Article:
WIND EROSION RESEARCH
Wind erosion is a serious problem in the United States and the world. It is responsible for about
half of the more than two billion tons of soil lost from U.S. cropland annually. In the Great Plains
alone, about five million acres are damaged moderately to severely by wind erosion each year. Wind
erosion increases fertilizer requirements by removing the most fertile parts of the soil. Some soil
from damaged land enters the atmosphere where it obscures visibility, pollutes the air, causes automobile
accidents, fouls machinery, and imperils animal and human health. Blowing soil also fills road and
irrigation ditches; buries fences; reduces seedling survival and growth; damages and lowers the quality
of vegetable crops; increases susceptibility of plants to diseases; and contributes to transmission of
plant pathogens. Deposition of wind blown sediments in drainage pathways and on water bodies significantly
deteriorates water quality. Estimates of on-site and off-site costs of soil erosion by wind exceed
$20 billion per year.
The mission of the Wind Erosion Research Unit is address customer identified elements under the listed
strategies for sustaining agriculture, protecting the environment, and conserving natural resources.
The threat of wind erosion is being challenged by: 1) increasing our understanding of particulate dust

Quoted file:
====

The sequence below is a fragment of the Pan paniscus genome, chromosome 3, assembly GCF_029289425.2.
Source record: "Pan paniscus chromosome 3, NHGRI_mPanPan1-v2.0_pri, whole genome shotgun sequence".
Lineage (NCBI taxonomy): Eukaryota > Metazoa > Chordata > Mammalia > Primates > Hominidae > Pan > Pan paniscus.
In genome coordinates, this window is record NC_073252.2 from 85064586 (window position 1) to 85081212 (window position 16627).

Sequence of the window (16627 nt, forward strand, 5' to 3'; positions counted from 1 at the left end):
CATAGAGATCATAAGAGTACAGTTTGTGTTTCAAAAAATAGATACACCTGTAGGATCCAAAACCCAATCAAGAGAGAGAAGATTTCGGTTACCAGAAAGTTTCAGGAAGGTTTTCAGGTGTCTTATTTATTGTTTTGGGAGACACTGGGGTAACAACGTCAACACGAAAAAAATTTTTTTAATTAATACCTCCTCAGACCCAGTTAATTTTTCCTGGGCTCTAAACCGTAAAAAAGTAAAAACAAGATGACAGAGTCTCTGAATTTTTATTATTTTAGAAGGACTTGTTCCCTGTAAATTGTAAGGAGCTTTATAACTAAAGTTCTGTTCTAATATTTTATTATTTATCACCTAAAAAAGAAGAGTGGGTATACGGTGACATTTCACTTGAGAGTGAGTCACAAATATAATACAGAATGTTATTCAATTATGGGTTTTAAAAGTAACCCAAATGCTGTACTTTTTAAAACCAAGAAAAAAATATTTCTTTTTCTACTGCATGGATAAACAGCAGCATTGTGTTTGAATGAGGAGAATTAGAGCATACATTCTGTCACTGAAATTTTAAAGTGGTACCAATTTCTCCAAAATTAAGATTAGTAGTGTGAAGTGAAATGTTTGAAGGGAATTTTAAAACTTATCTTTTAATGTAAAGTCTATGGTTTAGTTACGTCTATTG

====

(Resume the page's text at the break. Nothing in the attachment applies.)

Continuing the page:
emissions from wind erosion processes, 2) improving the Wind Erosion Prediction System (WEPS) for cropland
and extending it to range, forest, military, and disturbed lands, 3) developing new control practices for
reducing dust emissions from wind erosion and incorporating them into WEPS, and 4) providing customer
satisfaction through technology transfer. Specific emphasis is placed on the continued improvement and
application of WEPS.
Released WEPS to the Natural Resources Conservation Service for implementation in the United States
for conservation planning. WEPS is a state-of-the-art tool for developing BMPs to combat wind erosion
is the only model available to provide realistic estimates of PM10 (fine dust) from agricultural lands.
Developed regional erosion hazard mapping techniques; interacted daily with customers and collaborators;
conducted workshops nationally and internationally; monitored the long term impact of wind erosion on soil
quality; published research results in journals; transferred WEPS and other wind erosion technology directly
to the public
Agricultural producers, State and Federal regulatory agencies, those making national resource inventories,
conservation planners, those formulating policies relating to conservation reserve programs and global change,
land managers - including military training lands, transportation agencies, land developers, and in-effect all
2005 Expert Review Panel's Conclusion
The Wind Erosion Research Unit
"has a long history as the premier agricultural wind erosion research facility … and continues to be the
leading agricultural wind erosion laboratory in the world."
At the current proposed funding level, management plans not to replace the next retiring
scientist (average age of Unit Category 1 scientists is more than seventy years). Non replacement of a retiring scientist
would jeopardize the continuing existence of the Research Unit.
For more information, contact:
USDA - Agricultural Research Service
Wind Erosion Research Unit
1515 College Avenue
Manhattan, KS 66502
February 27, 2006
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